Tuesday, December 16, 2008
Metro schools avoid layoffs, but $4M more in cuts expected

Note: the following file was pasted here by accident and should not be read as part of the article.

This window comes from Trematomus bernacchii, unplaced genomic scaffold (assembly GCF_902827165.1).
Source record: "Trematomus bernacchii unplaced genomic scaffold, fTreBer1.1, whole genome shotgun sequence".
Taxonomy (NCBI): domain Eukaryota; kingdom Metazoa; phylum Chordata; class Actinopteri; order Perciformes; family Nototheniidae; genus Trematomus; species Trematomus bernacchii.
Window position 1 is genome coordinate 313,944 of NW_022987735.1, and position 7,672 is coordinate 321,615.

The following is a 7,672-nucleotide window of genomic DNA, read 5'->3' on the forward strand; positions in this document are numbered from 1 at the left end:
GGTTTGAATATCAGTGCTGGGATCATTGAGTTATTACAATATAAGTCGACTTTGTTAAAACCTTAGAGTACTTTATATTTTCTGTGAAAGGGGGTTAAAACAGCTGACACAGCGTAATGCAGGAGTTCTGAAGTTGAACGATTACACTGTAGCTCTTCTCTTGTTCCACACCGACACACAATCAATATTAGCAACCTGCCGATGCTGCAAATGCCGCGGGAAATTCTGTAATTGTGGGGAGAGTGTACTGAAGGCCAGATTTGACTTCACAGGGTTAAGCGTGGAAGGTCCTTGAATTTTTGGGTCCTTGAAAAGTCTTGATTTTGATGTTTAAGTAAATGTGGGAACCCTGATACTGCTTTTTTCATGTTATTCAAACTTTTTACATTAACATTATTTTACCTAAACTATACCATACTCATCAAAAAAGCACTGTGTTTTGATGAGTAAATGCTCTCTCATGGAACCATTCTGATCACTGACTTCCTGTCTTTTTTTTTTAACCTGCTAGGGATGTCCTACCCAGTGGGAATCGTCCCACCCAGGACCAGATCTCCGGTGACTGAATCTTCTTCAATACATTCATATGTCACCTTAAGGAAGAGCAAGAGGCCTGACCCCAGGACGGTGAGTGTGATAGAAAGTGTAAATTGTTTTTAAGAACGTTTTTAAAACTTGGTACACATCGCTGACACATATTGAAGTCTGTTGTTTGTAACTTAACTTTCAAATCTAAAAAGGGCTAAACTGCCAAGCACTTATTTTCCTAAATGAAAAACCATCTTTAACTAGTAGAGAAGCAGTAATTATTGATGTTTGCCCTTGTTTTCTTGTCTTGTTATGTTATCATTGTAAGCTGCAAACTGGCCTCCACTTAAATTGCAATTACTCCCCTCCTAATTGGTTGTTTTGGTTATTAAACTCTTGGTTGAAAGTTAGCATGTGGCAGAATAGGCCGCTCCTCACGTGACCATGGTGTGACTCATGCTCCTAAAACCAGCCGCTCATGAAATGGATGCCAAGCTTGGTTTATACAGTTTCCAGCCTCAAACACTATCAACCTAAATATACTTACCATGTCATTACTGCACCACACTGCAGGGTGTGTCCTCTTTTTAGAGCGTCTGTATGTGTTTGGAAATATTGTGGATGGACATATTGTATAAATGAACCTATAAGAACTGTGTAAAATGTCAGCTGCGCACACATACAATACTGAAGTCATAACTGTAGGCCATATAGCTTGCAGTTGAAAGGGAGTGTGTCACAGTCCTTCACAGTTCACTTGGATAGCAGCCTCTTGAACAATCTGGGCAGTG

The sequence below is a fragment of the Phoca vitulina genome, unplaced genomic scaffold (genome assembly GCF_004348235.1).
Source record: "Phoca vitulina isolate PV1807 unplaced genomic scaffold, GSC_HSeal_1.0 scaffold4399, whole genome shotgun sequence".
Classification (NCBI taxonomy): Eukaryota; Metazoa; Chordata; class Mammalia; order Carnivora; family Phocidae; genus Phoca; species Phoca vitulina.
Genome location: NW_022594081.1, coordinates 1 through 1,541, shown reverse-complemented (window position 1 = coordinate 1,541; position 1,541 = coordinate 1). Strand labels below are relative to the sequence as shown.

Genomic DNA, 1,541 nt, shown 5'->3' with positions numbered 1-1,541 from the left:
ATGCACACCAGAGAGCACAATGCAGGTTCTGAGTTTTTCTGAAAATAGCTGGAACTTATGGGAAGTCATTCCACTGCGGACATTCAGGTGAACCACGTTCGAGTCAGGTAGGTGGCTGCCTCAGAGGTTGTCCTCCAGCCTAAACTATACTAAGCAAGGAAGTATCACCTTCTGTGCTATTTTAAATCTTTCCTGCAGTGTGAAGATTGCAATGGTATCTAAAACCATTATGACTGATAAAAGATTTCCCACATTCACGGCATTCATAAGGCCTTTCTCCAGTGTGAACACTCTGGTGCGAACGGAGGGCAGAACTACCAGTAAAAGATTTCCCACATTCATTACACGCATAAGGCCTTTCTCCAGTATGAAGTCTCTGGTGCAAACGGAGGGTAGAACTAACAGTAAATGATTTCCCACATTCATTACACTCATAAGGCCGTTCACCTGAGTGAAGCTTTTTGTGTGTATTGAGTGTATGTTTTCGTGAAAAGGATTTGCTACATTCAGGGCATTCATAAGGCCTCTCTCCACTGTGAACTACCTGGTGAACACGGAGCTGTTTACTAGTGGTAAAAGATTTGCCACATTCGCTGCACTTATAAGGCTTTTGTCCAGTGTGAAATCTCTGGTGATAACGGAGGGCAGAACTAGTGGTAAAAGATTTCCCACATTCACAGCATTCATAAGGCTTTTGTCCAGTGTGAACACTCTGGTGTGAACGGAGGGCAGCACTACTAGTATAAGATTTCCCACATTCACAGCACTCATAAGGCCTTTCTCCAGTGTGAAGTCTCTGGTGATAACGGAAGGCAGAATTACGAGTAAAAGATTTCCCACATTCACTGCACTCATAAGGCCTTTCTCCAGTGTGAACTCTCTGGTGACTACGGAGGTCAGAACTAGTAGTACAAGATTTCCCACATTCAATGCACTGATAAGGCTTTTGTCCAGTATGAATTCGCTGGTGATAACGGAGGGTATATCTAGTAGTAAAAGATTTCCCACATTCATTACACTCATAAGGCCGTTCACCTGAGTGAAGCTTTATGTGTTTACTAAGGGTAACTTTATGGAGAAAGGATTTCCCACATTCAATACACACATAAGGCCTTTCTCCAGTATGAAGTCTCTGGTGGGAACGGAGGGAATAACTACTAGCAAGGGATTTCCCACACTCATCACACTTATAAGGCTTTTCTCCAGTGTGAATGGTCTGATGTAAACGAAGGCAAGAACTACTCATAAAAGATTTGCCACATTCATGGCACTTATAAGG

Shortfall could mean loss of jobs next go-round By Jaime Sarrio • THE TENNESSEAN • December 16, 2008 Metro schools will trim $3 million from its budget by freezing job openings, cutting money for band uniforms and tightening the belt on travel and spending. But board members say it won't be enough to plug the $12 million shortfall caused by slow sales tax collections. An additional $4 million probably will have to be cut from the $622.7 million budget in January, and that could mean layoffs, something officials were able to avoid this time around. "We're not having to lay anybody off and that's a great thing," said board member Steve Glover, chairman of the budget and finance committee. "At some point, if we have to keep reducing the budget, we're going to get into existing positions." Metro schools will pull $5 million from reserves to make up the remainder of the shortfall. Next year's picture looks worse and the board may have to pull $28 million from savings to keep the district afloat, Glover said. Districts across the state and the nation are bracing for cuts. In Louisville, Ky., board members are considering hundreds of job cuts and bus route reductions to offset a $45 million shortfall next year. In Las Vegas, officials are slashing 1,000 jobs and trimming athletic programs by 15 percent. In Fort Lauderdale, Fla., the Broward County school board is seeking an unlikely $500 million bailout from the federal government. Metro schools has pulled $19.2 million from savings this year to maintain services. State law requires districts to keep 3 percent of their budget in a rainy-day fund. This round of reductions hits several departments, including gifted education services to special education supervisors. Many of the positions that won't be filled are at the central office and are clerical. The next round will be more difficult as the district tries to improve academics, said Interim Schools Director Chris Henson, whose permanent job is the district's financial director. The state has partial control in Metro because the district failed to meet benchmarks for five years. "Anything that comes close to the classroom may not impact the classroom directly, but it may impact it indirectly," he said. "We're trying to stay as far away from the classroom as we can." Henson said the district may enact a spending freeze, and has already instructed employees to be frugal with travel. Where the money goes Last month the district announced a $6 million savings thanks to a preliminary hiring freeze, but it had to shell out more for some services to address academic deficiencies and other concerns. These include: >> $2.8 million for monitors on special education buses, at the mayor's urging. >> $1.5 million for 29 new English Language Learning teachers to accommodate the state's direction and the district's growing foreign-language-speaking population. >> $270,000 for 14 more special education teachers to address low performance among some students. >> $1.3 million to hire assistant principals at high-priority schools, which board members say is linked to the state directives. Michael Holt, a parent of three Metro graduates, believes the district should take a look at consolidating city and schools services, such as libraries and maintenance, and cutting what he sees as excessive programs, such as the PALS initiative, which pairs full-time mentors with new teachers. Holt said the board should appoint a committee of business leaders and community members to determine how to make the district more efficient. "The only people ever threatened with layoff are janitors — and that's not where the real savings are," he said. "They need to stop trying to nourish their empire."
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